Price: Dinner for two with wine, water and service, around £220
Soho House Group's Chicken Shop offers irresistible chicken for reasonable prices, says Matthew Norman - just be prepared to queue
Beyond declaring that it is about as good as it could conceivably be, there isn't too much to say about the food. Free-range birds from Norfolk are marinated overnight in a barbecue sauce, steamed, and crisped up on the rotisserie for that alluring, almost blackened finish. Two sauces sit on the table, one fairly hot, the other based on the overpowering Scotch bonnet chilli. I would replace the latter with an unthreatening barbecue sauce for wusses like the father of the family I was eating with, whose reflex on encountering any chilli is to summon the emergency services. But that, as far as criticism goes, is that. The chicken was lick-the-dribbling-juices-from-the-chin flavoursome, crinkle-cut chips were a crunchy nostalgic delight, an avocado and lettuce salad was well dressed, and the coleslaw was finely shredded and properly sharp.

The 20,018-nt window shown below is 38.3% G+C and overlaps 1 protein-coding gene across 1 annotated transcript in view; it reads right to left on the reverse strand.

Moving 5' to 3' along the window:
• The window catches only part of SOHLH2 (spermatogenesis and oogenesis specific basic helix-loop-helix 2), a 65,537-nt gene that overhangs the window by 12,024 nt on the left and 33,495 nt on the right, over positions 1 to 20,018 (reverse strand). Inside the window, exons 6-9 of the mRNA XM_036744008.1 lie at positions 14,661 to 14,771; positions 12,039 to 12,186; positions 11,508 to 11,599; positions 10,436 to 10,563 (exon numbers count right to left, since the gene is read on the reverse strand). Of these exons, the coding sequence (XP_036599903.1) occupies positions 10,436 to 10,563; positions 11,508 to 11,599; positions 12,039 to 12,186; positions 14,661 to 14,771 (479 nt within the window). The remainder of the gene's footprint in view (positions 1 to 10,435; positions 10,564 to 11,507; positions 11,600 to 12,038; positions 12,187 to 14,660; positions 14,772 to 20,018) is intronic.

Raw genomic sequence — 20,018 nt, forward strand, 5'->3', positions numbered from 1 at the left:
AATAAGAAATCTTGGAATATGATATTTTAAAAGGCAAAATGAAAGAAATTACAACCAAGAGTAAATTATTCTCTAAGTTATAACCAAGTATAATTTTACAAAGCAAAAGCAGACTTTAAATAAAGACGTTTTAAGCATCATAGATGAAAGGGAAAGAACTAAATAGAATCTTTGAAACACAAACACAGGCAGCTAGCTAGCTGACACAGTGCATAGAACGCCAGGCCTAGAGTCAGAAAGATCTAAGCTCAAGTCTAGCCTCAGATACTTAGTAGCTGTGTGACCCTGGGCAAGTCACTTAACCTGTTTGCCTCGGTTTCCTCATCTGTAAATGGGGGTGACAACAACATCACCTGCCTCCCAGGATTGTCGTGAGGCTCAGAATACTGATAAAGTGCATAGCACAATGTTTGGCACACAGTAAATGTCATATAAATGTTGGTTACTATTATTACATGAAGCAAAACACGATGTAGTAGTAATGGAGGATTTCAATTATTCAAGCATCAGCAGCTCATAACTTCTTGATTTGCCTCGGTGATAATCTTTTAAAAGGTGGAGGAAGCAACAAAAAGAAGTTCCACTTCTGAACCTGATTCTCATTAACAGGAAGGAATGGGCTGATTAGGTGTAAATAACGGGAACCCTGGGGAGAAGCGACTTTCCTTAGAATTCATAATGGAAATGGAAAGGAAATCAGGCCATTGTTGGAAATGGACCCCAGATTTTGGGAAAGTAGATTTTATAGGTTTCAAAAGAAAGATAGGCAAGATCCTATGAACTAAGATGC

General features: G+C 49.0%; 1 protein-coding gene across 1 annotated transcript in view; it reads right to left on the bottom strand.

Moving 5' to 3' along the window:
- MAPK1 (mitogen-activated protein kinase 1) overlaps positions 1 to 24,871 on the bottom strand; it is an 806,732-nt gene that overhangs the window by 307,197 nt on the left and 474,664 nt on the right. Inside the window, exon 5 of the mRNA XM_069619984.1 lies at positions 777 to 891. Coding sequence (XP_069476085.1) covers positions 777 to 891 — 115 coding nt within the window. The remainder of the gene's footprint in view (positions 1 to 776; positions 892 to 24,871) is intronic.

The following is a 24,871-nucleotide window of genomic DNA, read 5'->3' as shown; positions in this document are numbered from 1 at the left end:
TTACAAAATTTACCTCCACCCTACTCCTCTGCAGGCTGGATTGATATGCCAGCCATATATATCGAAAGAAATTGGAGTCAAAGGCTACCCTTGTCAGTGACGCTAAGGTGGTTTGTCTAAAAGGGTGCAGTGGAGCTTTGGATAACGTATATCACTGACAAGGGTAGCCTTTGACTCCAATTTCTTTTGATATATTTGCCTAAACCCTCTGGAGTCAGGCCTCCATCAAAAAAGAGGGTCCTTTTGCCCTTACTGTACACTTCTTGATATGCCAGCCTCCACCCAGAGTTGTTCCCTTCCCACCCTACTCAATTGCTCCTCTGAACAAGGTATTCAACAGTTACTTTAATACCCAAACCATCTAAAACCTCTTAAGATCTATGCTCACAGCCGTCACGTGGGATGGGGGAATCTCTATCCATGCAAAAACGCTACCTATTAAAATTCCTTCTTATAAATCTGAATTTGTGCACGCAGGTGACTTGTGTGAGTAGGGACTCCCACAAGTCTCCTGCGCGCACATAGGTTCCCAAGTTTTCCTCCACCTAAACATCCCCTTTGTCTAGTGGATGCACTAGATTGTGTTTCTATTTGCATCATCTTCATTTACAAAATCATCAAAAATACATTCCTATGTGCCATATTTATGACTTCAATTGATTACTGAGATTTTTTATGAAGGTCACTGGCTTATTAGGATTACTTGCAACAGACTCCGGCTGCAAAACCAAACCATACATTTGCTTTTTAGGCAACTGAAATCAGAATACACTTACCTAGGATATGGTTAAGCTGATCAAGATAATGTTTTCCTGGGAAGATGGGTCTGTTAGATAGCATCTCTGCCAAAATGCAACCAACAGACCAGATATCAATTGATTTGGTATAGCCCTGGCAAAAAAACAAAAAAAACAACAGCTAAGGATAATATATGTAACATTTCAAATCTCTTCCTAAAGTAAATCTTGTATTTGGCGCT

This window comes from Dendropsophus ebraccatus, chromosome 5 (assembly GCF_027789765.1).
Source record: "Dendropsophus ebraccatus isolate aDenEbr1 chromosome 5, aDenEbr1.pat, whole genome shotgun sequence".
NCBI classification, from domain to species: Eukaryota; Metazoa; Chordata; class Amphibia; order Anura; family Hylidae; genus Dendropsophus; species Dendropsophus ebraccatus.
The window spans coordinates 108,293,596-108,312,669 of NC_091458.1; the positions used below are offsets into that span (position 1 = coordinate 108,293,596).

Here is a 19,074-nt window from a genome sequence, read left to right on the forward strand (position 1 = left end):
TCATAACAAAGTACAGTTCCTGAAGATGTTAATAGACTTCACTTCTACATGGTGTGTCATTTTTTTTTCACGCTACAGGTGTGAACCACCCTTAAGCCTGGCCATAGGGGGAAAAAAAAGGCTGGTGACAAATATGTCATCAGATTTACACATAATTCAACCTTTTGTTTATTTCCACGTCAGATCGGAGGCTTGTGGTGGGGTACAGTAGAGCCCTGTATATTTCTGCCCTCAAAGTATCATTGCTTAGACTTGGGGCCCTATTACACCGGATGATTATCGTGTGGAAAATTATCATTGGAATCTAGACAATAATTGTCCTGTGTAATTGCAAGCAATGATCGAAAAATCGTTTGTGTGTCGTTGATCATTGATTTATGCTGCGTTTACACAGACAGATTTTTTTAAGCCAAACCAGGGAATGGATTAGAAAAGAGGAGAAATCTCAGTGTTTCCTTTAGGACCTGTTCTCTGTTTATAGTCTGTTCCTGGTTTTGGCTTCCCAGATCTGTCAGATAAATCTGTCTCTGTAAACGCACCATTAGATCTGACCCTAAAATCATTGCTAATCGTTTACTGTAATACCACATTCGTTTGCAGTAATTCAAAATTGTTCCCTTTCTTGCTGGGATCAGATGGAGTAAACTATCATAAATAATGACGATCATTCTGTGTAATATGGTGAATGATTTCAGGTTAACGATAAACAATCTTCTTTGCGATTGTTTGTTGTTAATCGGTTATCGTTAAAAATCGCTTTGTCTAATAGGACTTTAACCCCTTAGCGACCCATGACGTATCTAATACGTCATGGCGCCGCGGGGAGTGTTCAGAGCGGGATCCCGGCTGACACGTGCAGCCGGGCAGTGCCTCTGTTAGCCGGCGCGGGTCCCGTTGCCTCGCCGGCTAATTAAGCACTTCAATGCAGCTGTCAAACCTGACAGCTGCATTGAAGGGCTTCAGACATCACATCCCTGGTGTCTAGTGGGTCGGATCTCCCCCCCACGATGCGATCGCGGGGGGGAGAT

Price: Two courses with wine or (excellent) microbrewery beer, about £25 per head
Joanna Blythman is disappointed with her return visit to Restaurant Mark Greenaway which has moved to new premises in Edinburgh
But on this occasion, with the exception of the desserts, dishes sounded better than they tasted. For instance, I was wooed by the idea of "confit duck pavé with hot orange jelly, crispy skin, walnut mayonnaise, micro basil", but let down by the reality. What tasted like leftover cooked duck, straight from the fridge, was wrapped in thin slices of barely seasoned cold beetroot and the jelly brought sweetness, but not much else. The other promised elements of the dish were present in such minute amounts that they barely registered with the taste buds. If a dish only uses tiny quantities, those elements must be full of personality to get noticed. Another starter, featuring citrus-cured bass in a sort of gravadlax treatment, fried squid and pickled langoustines, was effectively three disparate items. The bass tasted of little, perhaps because it too was extremely cold. We were glad of the hot squid, but these three fish ingredients would have been better served individually with accompaniments tailored to each one.